Bhutan has long been known as one of the least corrupt countries in the south-Asian region. However, the limited freedom of the press and expression combined with the tight governmental control over the courts creates an environment prone to grand corruption. Moreover, bribery is reported in connection with public tenders and procurement, and many companies also complain about being faced with demands for facilitation payments when obtaining licenses and permits. The government of Bhutan has publicly announced that corruption and bribery are not tolerated, and established an anti-corruption legal framework in 2006.
Positive developments in relation to corruption and investment:
- In order to enhance administrative transparency, the government has created the Bhutan Portal containing valuable information on legislation, requirements and various licences.
- The Anti-Corruption Commission is engaged in reducing the administrative burden for individuals and companies and streamlining procedures for public sector paperwork.
- The amended Anti-Corruption Bill 2010 was endorsed in December 2010. The new bill imposes harder prison terms for passive and active bribery in relation to both public servants and tender bids.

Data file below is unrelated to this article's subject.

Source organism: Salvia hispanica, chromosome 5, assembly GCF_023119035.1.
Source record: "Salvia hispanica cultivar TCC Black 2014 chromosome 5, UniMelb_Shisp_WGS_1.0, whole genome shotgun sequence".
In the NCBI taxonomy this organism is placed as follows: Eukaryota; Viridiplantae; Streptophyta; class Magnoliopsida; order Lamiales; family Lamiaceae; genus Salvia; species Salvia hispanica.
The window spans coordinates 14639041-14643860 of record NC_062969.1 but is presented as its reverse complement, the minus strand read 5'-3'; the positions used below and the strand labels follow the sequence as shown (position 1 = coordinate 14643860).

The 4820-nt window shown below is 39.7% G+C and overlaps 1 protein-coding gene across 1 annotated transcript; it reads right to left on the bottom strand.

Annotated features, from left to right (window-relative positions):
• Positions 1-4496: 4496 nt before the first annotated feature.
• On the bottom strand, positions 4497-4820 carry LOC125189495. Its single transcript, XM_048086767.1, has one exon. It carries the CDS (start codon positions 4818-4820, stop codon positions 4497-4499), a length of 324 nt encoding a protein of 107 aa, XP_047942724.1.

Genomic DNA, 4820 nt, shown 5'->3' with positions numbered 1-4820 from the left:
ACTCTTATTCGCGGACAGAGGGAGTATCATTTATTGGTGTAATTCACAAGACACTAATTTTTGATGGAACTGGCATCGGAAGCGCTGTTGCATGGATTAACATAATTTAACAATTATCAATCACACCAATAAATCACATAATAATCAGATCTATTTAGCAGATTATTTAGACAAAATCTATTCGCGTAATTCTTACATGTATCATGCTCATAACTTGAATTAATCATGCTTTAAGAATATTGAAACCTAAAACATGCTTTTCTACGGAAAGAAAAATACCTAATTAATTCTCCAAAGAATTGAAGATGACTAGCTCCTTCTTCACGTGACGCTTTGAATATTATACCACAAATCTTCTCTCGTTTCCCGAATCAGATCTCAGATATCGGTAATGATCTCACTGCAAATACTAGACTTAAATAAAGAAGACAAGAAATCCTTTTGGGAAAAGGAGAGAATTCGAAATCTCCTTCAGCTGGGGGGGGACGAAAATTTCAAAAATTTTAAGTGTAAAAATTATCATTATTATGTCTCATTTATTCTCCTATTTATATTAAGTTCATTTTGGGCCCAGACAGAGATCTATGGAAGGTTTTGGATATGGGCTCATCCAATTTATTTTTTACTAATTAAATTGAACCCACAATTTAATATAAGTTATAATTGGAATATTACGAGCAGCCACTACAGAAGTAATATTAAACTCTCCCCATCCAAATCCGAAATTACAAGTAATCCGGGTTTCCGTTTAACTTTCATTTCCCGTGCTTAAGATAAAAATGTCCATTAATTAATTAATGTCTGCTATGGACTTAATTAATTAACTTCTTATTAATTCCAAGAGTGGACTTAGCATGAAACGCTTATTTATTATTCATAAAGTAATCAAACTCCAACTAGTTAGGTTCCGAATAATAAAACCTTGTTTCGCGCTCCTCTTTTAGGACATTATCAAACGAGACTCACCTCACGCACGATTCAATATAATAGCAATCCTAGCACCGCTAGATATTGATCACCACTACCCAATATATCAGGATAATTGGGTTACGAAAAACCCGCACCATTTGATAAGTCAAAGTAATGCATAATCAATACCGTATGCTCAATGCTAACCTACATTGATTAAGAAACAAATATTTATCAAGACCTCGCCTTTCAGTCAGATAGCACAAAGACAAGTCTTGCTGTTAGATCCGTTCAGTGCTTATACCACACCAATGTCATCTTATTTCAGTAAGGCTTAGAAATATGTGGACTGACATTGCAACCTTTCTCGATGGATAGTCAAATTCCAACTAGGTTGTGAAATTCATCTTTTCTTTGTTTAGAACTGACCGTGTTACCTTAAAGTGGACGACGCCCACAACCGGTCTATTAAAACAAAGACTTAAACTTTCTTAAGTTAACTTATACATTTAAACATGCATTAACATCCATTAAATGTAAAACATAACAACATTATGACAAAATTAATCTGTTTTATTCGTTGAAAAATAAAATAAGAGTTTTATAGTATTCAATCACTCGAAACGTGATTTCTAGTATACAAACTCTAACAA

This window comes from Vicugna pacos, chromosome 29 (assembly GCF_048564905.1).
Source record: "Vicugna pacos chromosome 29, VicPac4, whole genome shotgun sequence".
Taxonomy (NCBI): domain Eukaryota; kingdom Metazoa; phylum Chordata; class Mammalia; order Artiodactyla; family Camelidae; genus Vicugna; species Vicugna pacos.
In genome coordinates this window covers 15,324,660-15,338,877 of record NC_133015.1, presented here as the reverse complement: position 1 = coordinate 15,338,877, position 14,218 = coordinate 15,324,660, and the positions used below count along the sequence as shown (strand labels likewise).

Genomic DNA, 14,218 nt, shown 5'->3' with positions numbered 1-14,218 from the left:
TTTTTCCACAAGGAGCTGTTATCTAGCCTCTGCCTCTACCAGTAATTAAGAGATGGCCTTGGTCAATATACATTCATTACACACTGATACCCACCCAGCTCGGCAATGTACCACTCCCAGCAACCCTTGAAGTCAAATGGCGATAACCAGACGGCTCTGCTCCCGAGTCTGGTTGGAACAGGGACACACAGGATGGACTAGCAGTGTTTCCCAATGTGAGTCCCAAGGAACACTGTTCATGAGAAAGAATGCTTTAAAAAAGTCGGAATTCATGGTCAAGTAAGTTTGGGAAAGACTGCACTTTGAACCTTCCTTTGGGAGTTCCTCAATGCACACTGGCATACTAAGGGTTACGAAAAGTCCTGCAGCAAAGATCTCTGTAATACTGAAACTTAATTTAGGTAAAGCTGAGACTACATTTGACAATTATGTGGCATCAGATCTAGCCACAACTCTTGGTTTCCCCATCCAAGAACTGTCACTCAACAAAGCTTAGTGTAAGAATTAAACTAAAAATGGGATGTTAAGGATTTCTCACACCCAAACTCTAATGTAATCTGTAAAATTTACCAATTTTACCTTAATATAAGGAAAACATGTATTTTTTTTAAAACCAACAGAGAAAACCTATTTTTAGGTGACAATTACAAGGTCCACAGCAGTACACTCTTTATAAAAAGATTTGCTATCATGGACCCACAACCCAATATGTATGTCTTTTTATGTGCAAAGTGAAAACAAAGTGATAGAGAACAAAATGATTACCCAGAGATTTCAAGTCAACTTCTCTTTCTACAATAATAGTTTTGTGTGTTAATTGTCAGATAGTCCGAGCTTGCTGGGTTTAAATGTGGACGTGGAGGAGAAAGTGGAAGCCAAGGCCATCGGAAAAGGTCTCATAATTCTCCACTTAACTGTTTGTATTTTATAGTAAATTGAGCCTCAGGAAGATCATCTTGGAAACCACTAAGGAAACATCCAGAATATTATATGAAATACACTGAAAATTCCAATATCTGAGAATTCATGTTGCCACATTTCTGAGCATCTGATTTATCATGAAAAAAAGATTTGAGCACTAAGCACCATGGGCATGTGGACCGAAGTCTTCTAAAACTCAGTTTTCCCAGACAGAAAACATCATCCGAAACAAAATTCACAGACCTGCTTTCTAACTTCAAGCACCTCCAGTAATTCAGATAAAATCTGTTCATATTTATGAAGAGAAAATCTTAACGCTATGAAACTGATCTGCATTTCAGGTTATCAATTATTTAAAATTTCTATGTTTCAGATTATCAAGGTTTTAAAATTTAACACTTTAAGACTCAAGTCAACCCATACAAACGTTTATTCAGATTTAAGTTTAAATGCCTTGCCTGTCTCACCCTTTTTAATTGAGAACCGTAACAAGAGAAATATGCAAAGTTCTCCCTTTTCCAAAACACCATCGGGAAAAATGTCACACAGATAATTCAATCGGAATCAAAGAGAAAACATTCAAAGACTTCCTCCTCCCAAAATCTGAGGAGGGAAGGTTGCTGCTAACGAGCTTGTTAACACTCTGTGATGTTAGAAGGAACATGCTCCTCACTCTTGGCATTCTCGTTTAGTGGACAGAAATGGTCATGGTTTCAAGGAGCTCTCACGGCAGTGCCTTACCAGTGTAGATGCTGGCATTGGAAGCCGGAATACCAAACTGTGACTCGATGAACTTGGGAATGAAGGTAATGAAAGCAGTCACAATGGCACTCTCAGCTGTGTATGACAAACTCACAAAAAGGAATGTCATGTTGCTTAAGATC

Risks of corruption:
- The uneven and non-transparent handling of cases by public officials opens up for the use of facilitation payments.
- Collusion among bidders for public tenders is common. Bids are adjusted and kept low and the resulting 'profits' are distributed between the bidders. The integrity of tender committees is also questionable, and some observers claim that many of these committees are accepting bribes.
- The 2009 annual audit report issued by the Royal Audit Authority found that the total amount of money lost in fraud, corruption and embezzlement in 2009 amounted to BTN 20,768 million, with 77% of the irregularities taking place in the ministries, indicating widespread corruption among government agencies.